This is a free tutorial to help beginning programmers get up to speed using Microsoft Visual Basic 2010 Express. To get the most from this tutorial, you might want to start at the beginning. A complete index to the course is also in the front of the first lesson.
Part 1 - A "From the Ground Up" Tutorial - An introduction to the course.
VB6 and the Bad Old Days
Actually, those old days weren't that bad. They were only "bad" in comparison to what's possible today using VB.NET. But there's one thing for certain: VB6 was a whole different world.
In fact, the main thing that is the same between VB6 and VB.NET is a language syntax similarity. I wrote an article about six of the "Top Five" Changes between VB6 and VB.NET. Why six? Well ... you'll just have to read the article to find out. (Hint: The debugging exercise at the end of this lesson illustrates the same idea.)
If I had to sum up the difference between VB.NET and VB6 in just one phrase, it would be: VB.NET gives you access to everything. Here's just one example just to demonstrate the point.
A VB.NET Event Subroutine
In VB6, the call to a button event subroutine looks like this:
Private Sub Command1_Click()
In VB.NET, the same call has become:
Private Sub Button1_Click( ByVal sender As System.Object, ByVal e As System.EventArgs ) Handles Button1.Click
What is all that extra stuff? Here's a very brief explanation.
The "extra stuff" in the .NET version is all information that was passed around behind the scenes in VB6. Back then, you could never access it in your program. (Welllll ... If you were willing to code a lot of API calls to Windows system software, many things became possible, but the more you did that, the closer you got to the pain and suffering of C++.) VB is supposed to make it easy. API calls into Windows make it possible but they don't make it easy.
Sender is the software object which fired the event. In this case, it's System.Windows.Forms.Button. In VB6, 43 properties and 7 methods are available to your program for a Command component. Even Framework 3.5 gives you 94 properties, 51 methods, and 3 contained objects to use in your code. VB6 doesn't pass any event arguments to a Command subroutine, but the object e, a System.EventArgs "type", is passed with every event in VB.NET and this gives you the ability to write code that just wasn't possible in VB6.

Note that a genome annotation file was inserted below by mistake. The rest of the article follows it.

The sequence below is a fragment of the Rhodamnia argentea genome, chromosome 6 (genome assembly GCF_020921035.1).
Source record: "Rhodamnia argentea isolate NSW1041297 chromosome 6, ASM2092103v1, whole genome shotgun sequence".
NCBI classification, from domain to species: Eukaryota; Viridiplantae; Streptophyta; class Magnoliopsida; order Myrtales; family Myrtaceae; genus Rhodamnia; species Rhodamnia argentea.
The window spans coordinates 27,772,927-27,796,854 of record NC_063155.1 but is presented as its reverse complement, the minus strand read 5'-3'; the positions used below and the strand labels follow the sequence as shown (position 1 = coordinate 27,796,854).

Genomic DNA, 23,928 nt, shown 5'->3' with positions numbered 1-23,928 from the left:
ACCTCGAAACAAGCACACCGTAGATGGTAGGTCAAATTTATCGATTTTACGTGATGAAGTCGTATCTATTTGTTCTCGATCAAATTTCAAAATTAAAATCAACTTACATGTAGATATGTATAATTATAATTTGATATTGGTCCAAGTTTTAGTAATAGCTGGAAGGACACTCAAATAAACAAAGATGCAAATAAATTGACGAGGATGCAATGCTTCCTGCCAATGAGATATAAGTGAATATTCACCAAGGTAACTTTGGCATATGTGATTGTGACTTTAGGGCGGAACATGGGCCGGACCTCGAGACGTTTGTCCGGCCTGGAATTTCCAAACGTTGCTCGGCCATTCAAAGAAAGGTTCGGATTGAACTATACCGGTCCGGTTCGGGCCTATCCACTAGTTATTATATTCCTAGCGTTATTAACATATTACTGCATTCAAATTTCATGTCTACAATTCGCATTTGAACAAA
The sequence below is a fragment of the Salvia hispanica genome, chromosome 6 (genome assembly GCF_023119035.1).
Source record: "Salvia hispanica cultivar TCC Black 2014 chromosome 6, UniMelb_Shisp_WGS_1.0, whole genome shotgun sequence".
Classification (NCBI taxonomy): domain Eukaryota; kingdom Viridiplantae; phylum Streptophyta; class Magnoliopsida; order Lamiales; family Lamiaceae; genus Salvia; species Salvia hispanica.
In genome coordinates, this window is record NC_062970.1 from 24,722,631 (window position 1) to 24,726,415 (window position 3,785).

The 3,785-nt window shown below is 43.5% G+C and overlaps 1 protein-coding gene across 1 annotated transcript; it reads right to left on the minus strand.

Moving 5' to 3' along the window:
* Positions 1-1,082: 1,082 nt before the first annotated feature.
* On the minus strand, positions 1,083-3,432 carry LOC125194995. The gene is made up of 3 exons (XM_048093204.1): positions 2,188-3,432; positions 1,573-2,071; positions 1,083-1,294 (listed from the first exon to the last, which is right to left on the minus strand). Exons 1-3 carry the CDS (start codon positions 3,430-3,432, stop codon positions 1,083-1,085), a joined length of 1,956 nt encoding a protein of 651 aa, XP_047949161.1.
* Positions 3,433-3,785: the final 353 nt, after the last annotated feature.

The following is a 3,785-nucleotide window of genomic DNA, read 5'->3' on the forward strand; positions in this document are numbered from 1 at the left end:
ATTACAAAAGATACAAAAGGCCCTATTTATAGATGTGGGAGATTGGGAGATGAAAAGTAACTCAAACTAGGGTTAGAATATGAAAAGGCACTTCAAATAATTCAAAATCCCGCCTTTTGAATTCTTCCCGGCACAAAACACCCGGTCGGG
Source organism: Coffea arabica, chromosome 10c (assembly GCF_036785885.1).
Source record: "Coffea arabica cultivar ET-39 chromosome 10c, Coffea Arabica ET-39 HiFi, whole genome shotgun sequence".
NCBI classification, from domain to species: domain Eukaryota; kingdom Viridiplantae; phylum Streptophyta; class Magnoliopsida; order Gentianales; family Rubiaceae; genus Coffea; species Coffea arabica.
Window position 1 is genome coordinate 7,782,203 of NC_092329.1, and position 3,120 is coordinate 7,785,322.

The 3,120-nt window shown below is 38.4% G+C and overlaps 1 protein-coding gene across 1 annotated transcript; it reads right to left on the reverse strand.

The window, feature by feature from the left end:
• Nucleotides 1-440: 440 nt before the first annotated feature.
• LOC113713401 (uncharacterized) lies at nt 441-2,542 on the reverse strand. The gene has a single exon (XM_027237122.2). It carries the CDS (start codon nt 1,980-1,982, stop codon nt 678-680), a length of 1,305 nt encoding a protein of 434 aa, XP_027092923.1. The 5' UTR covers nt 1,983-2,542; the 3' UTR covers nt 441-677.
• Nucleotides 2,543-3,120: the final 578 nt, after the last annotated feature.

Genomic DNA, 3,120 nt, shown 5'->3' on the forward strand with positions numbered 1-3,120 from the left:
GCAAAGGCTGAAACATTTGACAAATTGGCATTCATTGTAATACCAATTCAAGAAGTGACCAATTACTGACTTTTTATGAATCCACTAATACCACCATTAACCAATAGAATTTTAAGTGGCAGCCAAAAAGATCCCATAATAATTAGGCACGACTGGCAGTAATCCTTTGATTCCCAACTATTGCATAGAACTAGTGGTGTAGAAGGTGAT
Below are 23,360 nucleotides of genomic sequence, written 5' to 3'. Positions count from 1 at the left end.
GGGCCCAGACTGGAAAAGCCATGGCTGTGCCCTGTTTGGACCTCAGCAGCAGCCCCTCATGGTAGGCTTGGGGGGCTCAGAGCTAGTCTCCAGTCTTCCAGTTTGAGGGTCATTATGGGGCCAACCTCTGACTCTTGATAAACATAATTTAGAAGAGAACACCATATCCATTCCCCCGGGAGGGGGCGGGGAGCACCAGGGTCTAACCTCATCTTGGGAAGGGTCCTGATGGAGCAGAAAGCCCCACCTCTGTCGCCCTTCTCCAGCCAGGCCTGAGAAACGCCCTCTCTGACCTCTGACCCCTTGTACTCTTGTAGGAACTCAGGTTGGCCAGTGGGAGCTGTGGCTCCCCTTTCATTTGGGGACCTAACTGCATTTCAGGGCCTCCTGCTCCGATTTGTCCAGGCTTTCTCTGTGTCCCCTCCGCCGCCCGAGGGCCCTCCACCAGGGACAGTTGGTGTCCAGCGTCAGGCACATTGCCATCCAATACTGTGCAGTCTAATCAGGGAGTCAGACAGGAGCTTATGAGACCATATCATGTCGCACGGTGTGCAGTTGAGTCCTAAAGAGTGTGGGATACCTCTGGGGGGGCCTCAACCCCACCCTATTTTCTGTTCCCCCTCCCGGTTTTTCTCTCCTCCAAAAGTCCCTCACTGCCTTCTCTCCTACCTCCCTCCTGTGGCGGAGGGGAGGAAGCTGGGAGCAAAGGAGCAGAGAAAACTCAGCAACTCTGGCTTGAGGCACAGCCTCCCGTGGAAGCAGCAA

If you're curious about how I know that the object System.Windows.Forms.Button was responsible for firing this object, you can place a breakpoint on the first excutable statement in the Button.Click event subroutine to suspend execution. Then run the program. Pause your mouse over Sender and the tooltip explanation will tell you. (Setting breakpoints is illustrated later in this lesson.)
The Handles clause is completely new in VB.NET and it's one of those things that was just not available before. Briefly, the Handles clause lets you specifically assign this subroutine to "handle" an event, like the click of a button.
VB.NET even gives you access to the system code where windows are drawn and controls are instantiated. (When a control is instantiated, a copy of the code for that control is created at runtime for use in your program.) In VB.NET 2010, this system code is in a separate object, objectname.Designer.vb to keep it "out of your way" as you're writing your code, but it's still completely accessible. I'll show you how to find it a little later.
If you really have the need, you can access the IL code that the VB.NET compiler (and all other .NET languages) produce. Microsoft provides the ILDASM program just for that purpose. (ILDASM is described in my article, The .NET Framework Tools - Introduction and ILDASM.)
There are two sides to all this new freedom and access, however. On the plus side is the fact that VB.NET is the equal of any other language now for whatever work you have to do. (I think that VB.NET is better because you can simply be more productive, but that's just my opinion.) On the minus side, this new freedom comes with new responsibilty and, yes, new complexity too. Because VB6 "protected" you from a system code, it was simplier and easier to use. VB.NET has a more difficult learning curve.
On the next page, we take a more detailed look at VB.NET Express and how it works.